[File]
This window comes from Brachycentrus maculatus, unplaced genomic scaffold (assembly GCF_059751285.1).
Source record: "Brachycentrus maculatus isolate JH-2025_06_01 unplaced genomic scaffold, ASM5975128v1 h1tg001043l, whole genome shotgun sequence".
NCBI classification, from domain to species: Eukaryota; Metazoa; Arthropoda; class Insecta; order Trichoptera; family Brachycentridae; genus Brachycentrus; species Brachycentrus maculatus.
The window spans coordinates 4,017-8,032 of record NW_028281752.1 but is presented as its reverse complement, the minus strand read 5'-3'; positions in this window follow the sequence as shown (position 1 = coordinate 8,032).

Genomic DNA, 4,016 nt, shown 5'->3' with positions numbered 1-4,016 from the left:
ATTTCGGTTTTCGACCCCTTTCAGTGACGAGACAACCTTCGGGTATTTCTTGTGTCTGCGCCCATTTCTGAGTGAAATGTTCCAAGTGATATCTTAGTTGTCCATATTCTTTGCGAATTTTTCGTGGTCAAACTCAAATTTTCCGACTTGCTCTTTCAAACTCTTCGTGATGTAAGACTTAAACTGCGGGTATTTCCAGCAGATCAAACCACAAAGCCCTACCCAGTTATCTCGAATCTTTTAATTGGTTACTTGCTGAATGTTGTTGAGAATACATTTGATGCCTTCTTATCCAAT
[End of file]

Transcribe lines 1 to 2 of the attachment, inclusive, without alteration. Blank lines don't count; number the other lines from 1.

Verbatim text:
This window comes from Brachycentrus maculatus, unplaced genomic scaffold (assembly GCF_059751285.1).
Source record: "Brachycentrus maculatus isolate JH-2025_06_01 unplaced genomic scaffold, ASM5975128v1 h1tg001043l, whole genome shotgun sequence".